Losing a job near retirement age significantly increases risk of stroke
New Haven, Conn. -- Employees who lose their jobs in the years immediately preceding retirement have twice the risk of suffering a stroke when compared to peers who are still working, according to a study by a Yale researcher.
"Our results suggest that late career involuntary job loss more than doubles the risk of subsequent stroke," said William Gallo, the senior author of the study and associate research scientist in the Department of Epidemiology and Public Health at Yale School of Medicine.
The researchers used six years of data from the national Health and Retirement Survey to identify 457 workers who were either laid off or left jobless because of a plant shutdown. The comparison group included 3,763 older persons who were still employed. All of the participants were born between 1931 and 1941. The researchers also took into account other risk factors such as smoking, problem drinking, hypertension, diabetes, obesity, and mental health.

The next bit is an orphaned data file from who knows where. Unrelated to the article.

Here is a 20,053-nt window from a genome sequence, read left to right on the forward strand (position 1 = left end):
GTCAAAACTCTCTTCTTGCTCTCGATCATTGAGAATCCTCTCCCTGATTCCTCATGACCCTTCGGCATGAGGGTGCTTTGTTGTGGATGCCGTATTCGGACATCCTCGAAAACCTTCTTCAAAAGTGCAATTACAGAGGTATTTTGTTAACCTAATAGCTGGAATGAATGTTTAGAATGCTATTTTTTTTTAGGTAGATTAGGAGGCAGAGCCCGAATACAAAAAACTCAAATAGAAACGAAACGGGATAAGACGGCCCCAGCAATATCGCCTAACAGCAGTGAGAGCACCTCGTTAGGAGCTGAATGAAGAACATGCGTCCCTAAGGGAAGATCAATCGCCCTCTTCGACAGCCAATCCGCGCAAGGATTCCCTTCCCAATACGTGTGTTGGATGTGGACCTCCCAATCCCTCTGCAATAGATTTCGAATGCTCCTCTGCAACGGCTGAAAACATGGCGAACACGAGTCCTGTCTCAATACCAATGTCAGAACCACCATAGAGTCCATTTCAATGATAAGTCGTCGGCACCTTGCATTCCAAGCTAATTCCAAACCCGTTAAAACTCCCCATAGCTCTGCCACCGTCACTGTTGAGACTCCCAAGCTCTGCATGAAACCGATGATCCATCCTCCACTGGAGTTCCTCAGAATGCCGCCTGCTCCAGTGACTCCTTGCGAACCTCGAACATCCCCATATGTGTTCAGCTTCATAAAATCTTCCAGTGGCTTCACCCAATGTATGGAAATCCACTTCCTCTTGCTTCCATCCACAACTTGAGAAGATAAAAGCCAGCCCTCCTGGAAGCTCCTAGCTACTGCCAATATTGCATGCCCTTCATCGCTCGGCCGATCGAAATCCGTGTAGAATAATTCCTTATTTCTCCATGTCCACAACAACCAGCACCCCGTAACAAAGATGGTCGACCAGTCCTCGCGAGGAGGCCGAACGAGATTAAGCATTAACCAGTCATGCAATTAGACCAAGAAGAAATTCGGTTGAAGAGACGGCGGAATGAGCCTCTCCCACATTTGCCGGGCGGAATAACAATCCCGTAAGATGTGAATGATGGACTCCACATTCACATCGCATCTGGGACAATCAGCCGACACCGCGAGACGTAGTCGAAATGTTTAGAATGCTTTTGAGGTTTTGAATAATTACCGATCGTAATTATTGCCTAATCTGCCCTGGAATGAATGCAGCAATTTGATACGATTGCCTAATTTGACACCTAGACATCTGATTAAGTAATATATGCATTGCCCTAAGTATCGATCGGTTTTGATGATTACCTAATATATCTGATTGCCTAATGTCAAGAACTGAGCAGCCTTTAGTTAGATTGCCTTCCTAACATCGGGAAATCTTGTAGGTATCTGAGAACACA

Gallo and co-authors studied the risk of both heart attack and stroke among older persons who lose their jobs. They found no link between involuntary unemployment and heart attack. The link with the incidence of strokes, however, was significant.
"The finding that involuntary job loss is associated with increased risk of subsequent stroke is an important one. It should be interpreted with caution, however, since the number of strokes among job losers was relatively small," he cautioned. "With longer follow-up, we will be able to more definitively assess the relationship between unemployment and stroke."
Gallo said the findings reveal the need for increased health education concerning potential health risks of job loss, added screening and prevention efforts during employment transitions, extended insurance coverage, or outreach programs to connect displaced workers with needed health services.
Co-authors include Elizabeth Bradley, Tracy Falba, Joel Dubin, Laura Cramer, Sidney Bogardus Jr., M.D. and Stanislav Kasl, all from Yale.
Source: Eurekalert & othersLast reviewed: By John M. Grohol, Psy.D. on 21 Feb 2009
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